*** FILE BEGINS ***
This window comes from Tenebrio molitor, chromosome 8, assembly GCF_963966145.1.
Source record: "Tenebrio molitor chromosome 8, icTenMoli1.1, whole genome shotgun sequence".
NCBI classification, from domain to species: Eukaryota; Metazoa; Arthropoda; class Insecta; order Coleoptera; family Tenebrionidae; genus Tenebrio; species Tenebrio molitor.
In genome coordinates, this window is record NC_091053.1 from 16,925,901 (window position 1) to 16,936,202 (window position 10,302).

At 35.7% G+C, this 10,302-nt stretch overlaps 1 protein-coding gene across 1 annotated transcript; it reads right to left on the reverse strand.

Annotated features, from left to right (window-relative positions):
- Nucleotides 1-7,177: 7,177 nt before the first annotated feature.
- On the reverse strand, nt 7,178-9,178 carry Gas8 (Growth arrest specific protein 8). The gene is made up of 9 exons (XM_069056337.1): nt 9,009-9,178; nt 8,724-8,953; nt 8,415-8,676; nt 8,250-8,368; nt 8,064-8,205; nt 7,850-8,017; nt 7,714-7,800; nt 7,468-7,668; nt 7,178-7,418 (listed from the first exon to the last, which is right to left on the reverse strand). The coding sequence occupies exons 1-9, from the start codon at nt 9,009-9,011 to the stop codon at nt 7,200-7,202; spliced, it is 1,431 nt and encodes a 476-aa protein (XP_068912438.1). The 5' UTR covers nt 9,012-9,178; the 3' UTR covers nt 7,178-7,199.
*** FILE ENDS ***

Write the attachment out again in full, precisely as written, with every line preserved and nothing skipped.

This window comes from Tenebrio molitor, chromosome 8, assembly GCF_963966145.1.
Source record: "Tenebrio molitor chromosome 8, icTenMoli1.1, whole genome shotgun sequence".
NCBI classification, from domain to species: Eukaryota; Metazoa; Arthropoda; class Insecta; order Coleoptera; family Tenebrionidae; genus Tenebrio; species Tenebrio molitor.
In genome coordinates, this window is record NC_091053.1 from 16,925,901 (window position 1) to 16,936,202 (window position 10,302).

At 35.7% G+C, this 10,302-nt stretch overlaps 1 protein-coding gene across 1 annotated transcript; it reads right to left on the reverse strand.

Annotated features, from left to right (window-relative positions):
- Nucleotides 1-7,177: 7,177 nt before the first annotated feature.
- On the reverse strand, nt 7,178-9,178 carry Gas8 (Growth arrest specific protein 8). The gene is made up of 9 exons (XM_069056337.1): nt 9,009-9,178; nt 8,724-8,953; nt 8,415-8,676; nt 8,250-8,368; nt 8,064-8,205; nt 7,850-8,017; nt 7,714-7,800; nt 7,468-7,668; nt 7,178-7,418 (listed from the first exon to the last, which is right to left on the reverse strand). The coding sequence occupies exons 1-9, from the start codon at nt 9,009-9,011 to the stop codon at nt 7,200-7,202; spliced, it is 1,431 nt and encodes a 476-aa protein (XP_068912438.1). The 5' UTR covers nt 9,012-9,178; the 3' UTR covers nt 7,178-7,199.